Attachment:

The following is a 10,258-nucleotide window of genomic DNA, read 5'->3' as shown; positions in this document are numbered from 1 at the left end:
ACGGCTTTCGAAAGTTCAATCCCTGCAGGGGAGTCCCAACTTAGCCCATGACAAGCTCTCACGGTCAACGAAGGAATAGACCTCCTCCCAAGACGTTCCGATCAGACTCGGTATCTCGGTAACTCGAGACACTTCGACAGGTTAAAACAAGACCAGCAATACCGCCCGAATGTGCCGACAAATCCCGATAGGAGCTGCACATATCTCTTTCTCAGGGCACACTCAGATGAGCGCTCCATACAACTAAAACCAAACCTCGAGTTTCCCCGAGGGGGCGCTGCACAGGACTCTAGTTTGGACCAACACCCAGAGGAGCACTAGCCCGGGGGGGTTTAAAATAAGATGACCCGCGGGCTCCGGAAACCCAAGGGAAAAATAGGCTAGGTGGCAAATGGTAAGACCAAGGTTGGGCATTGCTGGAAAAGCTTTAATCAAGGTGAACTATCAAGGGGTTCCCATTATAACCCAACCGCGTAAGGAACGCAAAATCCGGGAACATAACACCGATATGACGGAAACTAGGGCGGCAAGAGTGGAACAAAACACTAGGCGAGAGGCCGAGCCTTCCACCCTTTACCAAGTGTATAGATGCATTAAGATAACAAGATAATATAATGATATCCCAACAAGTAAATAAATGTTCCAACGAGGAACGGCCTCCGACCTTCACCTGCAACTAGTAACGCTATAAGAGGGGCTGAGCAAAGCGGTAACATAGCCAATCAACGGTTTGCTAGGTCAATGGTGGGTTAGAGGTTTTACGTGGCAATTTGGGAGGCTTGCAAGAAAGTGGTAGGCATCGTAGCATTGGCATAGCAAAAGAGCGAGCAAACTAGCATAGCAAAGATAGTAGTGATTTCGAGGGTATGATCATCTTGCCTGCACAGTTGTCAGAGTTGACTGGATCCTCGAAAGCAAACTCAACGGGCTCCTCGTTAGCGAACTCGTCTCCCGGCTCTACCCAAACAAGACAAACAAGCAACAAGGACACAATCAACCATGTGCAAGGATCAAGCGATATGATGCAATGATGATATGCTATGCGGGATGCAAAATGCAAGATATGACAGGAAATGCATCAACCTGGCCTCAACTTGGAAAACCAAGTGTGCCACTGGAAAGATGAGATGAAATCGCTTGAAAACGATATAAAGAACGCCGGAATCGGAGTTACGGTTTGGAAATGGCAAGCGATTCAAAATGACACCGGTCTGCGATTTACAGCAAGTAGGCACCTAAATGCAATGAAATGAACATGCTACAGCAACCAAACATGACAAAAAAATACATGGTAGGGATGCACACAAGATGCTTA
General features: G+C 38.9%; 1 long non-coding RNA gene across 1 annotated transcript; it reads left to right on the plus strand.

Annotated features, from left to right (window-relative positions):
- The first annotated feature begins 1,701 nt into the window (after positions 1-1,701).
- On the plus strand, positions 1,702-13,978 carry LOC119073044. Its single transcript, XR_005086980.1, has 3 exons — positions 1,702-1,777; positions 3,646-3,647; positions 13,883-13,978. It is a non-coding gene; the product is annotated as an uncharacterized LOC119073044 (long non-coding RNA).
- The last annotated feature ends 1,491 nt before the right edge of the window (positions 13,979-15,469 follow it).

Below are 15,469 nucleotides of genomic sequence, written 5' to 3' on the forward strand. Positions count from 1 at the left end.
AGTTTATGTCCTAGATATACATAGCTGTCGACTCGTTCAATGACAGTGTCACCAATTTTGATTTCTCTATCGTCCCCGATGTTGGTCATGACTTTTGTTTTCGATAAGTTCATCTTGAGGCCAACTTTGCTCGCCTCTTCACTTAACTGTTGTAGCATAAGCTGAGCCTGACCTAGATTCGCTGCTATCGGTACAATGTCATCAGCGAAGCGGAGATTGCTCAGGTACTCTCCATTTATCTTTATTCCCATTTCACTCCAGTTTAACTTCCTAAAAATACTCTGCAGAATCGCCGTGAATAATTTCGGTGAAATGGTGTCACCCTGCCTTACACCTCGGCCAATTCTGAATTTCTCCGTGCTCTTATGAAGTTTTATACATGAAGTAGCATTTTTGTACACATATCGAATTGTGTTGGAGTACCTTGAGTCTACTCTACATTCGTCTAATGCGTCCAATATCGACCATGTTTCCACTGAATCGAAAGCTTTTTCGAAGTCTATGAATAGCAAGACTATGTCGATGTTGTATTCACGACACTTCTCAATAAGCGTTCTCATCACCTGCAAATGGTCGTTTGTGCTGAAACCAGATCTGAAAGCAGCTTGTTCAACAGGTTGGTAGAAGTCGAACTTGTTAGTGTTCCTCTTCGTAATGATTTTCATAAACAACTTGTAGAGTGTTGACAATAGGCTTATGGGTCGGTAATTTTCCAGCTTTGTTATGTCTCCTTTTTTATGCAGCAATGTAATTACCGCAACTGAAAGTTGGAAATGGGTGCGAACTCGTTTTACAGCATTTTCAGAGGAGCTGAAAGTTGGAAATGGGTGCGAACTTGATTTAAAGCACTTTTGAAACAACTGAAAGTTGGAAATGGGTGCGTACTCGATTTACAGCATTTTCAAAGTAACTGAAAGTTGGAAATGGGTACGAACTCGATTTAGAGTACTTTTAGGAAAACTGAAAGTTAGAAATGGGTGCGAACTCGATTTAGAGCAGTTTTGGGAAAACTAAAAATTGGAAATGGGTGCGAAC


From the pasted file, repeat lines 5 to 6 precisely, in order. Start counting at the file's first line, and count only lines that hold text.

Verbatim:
- The first annotated feature begins 1,701 nt into the window (after positions 1-1,701).
- On the plus strand, positions 1,702-13,978 carry LOC119073044. Its single transcript, XR_005086980.1, has 3 exons — positions 1,702-1,777; positions 3,646-3,647; positions 13,883-13,978. It is a non-coding gene; the product is annotated as an uncharacterized LOC119073044 (long non-coding RNA).